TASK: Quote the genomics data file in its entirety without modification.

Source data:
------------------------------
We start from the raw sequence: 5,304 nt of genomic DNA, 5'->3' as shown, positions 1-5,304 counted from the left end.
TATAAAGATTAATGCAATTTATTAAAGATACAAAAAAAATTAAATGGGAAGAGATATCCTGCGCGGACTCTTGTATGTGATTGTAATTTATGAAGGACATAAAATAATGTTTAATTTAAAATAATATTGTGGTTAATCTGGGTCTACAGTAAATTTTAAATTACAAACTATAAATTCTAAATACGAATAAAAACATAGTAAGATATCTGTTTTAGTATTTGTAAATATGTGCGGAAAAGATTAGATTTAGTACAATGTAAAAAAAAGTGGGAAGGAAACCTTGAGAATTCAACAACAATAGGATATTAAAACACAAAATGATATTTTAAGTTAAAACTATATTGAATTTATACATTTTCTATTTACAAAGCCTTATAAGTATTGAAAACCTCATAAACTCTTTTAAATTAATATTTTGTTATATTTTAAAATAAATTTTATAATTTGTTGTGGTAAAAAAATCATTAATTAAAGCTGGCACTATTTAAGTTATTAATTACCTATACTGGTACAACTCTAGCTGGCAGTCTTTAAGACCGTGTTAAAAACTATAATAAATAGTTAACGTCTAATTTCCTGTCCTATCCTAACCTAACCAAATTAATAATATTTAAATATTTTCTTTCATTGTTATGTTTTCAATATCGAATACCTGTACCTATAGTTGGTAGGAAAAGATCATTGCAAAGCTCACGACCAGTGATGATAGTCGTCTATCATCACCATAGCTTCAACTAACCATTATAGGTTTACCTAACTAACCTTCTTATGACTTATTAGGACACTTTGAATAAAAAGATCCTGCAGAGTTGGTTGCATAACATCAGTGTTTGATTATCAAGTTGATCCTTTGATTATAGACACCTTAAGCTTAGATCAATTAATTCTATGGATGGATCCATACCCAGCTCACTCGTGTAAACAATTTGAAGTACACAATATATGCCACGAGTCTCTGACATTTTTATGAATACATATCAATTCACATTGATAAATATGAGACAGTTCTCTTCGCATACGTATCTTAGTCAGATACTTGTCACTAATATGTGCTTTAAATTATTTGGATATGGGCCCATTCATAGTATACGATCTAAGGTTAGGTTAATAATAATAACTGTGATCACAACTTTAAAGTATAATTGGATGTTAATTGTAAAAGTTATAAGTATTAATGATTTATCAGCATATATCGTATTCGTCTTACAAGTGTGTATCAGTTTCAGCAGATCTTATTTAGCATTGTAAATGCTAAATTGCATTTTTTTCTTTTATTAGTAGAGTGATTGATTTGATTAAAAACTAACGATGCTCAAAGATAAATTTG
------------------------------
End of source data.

We start from the raw sequence: 5,304 nt of genomic DNA, 5'->3' as shown, positions 1-5,304 counted from the left end.
TATAAAGATTAATGCAATTTATTAAAGATACAAAAAAAATTAAATGGGAAGAGATATCCTGCGCGGACTCTTGTATGTGATTGTAATTTATGAAGGACATAAAATAATGTTTAATTTAAAATAATATTGTGGTTAATCTGGGTCTACAGTAAATTTTAAATTACAAACTATAAATTCTAAATACGAATAAAAACATAGTAAGATATCTGTTTTAGTATTTGTAAATATGTGCGGAAAAGATTAGATTTAGTACAATGTAAAAAAAAGTGGGAAGGAAACCTTGAGAATTCAACAACAATAGGATATTAAAACACAAAATGATATTTTAAGTTAAAACTATATTGAATTTATACATTTTCTATTTACAAAGCCTTATAAGTATTGAAAACCTCATAAACTCTTTTAAATTAATATTTTGTTATATTTTAAAATAAATTTTATAATTTGTTGTGGTAAAAAAATCATTAATTAAAGCTGGCACTATTTAAGTTATTAATTACCTATACTGGTACAACTCTAGCTGGCAGTCTTTAAGACCGTGTTAAAAACTATAATAAATAGTTAACGTCTAATTTCCTGTCCTATCCTAACCTAACCAAATTAATAATATTTAAATATTTTCTTTCATTGTTATGTTTTCAATATCGAATACCTGTACCTATAGTTGGTAGGAAAAGATCATTGCAAAGCTCACGACCAGTGATGATAGTCGTCTATCATCACCATAGCTTCAACTAACCATTATAGGTTTACCTAACTAACCTTCTTATGACTTATTAGGACACTTTGAATAAAAAGATCCTGCAGAGTTGGTTGCATAACATCAGTGTTTGATTATCAAGTTGATCCTTTGATTATAGACACCTTAAGCTTAGATCAATTAATTCTATGGATGGATCCATACCCAGCTCACTCGTGTAAACAATTTGAAGTACACAATATATGCCACGAGTCTCTGACATTTTTATGAATACATATCAATTCACATTGATAAATATGAGACAGTTCTCTTCGCATACGTATCTTAGTCAGATACTTGTCACTAATATGTGCTTTAAATTATTTGGATATGGGCCCATTCATAGTATACGATCTAAGGTTAGGTTAATAATAATAACTGTGATCACAACTTTAAAGTATAATTGGATGTTAATTGTAAAAGTTATAAGTATTAATGATTTATCAGCATATATCGTATTCGTCTTACAAGTGTGTATCAGTTTCAGCAGATCTTATTTAGCATTGTAAATGCTAAATTGCATTTTTTTCTTTTATTAGTAGAGTGATTGATTTGATTAAAAACTAACGATGCTCAAAGATAAATTTG